This is an example of an alphanumeric outline format. The alphanumeric format begins with roman numerals for your main points, then use capital letters, then numbers, etc. For example:
1. Sub-point 1
a. Supporting point
(1) Supporting point
(a) Supporting point
Begin your project by doing some background reading on your topic. Preliminary reading helps you:
Find sources on the topics that you identified in Step 1.
To find peer-reviewed articles, use the databases below. Be sure to select "Scholarly (Peer Reviewed) Journals" in EBSCO and "Academic Journals" in Gale Databases.
What is a journal?
How can I identify a journal?
Where does peer review fit into all of this?
Peer review is a process that some scholarly journal publishers use to ensure the articles they publish represent the best scholarship currently available. Peer-reviewed journals are sometimes called "refereed" journals. When an article is submitted to a peer-reviewed/refereed journal, the editors send it out to other scholars in the same field to get their opinion on the quality of the scholarship and its relevance and importance to the field. This means that when an article is finally published in a peer-reviewed publication, there is a consensus among experts that the information communicated in that article is of the highest quality.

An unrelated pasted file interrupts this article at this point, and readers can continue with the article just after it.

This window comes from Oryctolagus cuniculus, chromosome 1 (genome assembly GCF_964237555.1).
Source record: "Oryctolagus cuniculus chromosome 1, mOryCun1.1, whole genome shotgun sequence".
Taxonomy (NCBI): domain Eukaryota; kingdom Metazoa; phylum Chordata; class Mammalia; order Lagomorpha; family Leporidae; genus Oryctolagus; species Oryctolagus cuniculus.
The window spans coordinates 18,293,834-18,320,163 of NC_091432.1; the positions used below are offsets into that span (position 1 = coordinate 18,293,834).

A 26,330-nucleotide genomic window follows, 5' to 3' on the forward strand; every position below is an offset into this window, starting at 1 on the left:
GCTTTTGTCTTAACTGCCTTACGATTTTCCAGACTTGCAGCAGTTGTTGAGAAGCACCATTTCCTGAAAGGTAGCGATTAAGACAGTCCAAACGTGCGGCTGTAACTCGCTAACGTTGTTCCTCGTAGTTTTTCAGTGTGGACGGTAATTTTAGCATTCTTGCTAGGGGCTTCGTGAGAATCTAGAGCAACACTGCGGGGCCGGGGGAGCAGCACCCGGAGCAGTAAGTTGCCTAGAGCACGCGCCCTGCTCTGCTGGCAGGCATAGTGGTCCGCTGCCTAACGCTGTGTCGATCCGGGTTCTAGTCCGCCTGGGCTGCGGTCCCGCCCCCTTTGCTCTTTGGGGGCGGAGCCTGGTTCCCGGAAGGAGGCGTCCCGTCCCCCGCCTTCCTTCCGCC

Not all scholarly publications are peer-reviewed, though it is very common for professors to request peer-reviewed articles to ensure you are exposed to the most credible information within your discipline.
Journals sound intense!
The specific nature of journal articles, combined with the use of specialized vocabulary, means they are not always easy to read for the non-expert. It it is recommended that students have some basic knowledge about their topic before delving into scholarly information. This basic knowledge might be gleaned, for instance, from some of our Background Information databases.